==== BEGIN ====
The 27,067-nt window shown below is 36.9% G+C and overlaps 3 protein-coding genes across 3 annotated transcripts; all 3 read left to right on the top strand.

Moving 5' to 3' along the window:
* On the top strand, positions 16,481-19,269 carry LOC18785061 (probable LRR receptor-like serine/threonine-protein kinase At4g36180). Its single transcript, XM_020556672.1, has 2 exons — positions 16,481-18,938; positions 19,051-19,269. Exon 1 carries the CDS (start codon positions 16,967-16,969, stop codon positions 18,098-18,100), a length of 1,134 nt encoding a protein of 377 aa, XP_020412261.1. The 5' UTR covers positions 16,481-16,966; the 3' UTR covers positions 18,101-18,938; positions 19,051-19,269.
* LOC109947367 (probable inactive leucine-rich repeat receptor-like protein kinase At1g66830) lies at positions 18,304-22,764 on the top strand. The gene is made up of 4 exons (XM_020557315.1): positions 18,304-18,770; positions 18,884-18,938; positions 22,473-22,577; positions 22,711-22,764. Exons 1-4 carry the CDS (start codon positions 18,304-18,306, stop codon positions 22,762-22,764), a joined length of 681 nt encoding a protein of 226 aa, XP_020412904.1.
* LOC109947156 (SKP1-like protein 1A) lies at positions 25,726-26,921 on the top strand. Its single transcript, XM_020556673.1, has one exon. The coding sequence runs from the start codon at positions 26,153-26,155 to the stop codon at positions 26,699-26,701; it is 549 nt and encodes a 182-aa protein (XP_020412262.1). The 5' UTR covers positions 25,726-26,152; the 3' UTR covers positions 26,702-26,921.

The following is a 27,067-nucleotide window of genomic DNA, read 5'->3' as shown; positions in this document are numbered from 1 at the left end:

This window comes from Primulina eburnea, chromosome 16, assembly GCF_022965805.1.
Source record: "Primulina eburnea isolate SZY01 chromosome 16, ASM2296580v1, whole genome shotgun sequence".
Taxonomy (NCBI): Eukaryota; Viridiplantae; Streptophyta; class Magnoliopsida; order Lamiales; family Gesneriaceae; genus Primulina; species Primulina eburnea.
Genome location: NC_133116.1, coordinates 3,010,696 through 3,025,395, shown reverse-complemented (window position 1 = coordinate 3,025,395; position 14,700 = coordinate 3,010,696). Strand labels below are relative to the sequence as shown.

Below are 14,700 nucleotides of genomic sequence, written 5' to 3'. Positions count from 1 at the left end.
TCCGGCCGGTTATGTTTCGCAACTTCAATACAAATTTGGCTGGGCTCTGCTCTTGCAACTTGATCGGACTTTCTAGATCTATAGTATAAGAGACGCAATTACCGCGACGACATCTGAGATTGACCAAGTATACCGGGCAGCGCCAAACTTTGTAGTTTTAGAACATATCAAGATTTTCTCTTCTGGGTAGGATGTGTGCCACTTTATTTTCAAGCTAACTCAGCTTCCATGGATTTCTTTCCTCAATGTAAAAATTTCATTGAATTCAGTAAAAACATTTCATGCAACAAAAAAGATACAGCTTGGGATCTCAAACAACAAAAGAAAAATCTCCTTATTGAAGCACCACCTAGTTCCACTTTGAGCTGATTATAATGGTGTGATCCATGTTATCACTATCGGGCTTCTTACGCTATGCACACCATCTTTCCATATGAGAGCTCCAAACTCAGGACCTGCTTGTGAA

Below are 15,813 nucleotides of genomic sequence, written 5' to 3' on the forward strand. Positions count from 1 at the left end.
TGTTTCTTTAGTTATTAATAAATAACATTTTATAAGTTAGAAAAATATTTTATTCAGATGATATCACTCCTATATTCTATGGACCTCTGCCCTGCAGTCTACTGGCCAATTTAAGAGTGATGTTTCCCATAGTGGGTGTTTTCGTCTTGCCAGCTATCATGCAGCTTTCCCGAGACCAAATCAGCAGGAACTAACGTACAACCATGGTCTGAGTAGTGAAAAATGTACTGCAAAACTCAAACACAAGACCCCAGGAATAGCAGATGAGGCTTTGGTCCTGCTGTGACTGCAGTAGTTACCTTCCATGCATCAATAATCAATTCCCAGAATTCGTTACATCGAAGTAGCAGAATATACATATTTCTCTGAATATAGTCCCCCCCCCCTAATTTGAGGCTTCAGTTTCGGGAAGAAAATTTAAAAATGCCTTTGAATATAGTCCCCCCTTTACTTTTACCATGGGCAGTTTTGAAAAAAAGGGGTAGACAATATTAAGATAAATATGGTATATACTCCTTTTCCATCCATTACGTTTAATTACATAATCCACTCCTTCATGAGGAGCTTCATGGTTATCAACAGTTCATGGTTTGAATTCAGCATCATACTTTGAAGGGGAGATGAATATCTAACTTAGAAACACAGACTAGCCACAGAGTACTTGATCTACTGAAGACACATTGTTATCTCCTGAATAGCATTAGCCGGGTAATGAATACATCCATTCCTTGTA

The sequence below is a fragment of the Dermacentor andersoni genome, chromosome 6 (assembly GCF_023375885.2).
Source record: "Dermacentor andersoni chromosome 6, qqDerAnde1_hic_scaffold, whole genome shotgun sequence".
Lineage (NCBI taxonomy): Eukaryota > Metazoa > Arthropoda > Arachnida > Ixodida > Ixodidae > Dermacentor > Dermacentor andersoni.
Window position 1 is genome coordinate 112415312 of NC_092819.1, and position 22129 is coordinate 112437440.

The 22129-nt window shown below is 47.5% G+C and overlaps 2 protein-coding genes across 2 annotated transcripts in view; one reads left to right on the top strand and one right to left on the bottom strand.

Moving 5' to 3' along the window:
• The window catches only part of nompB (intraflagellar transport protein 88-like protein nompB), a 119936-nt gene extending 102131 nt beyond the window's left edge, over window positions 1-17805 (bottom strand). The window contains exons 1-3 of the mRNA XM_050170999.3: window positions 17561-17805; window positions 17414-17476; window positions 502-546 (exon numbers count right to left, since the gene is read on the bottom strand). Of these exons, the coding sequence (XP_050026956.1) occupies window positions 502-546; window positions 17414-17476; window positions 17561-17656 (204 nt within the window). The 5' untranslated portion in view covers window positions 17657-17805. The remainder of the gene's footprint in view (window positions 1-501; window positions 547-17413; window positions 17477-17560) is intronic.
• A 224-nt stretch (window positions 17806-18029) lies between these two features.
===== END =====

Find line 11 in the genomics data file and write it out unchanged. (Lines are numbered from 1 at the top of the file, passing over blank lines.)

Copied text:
Below are 14,700 nucleotides of genomic sequence, written 5' to 3'. Positions count from 1 at the left end.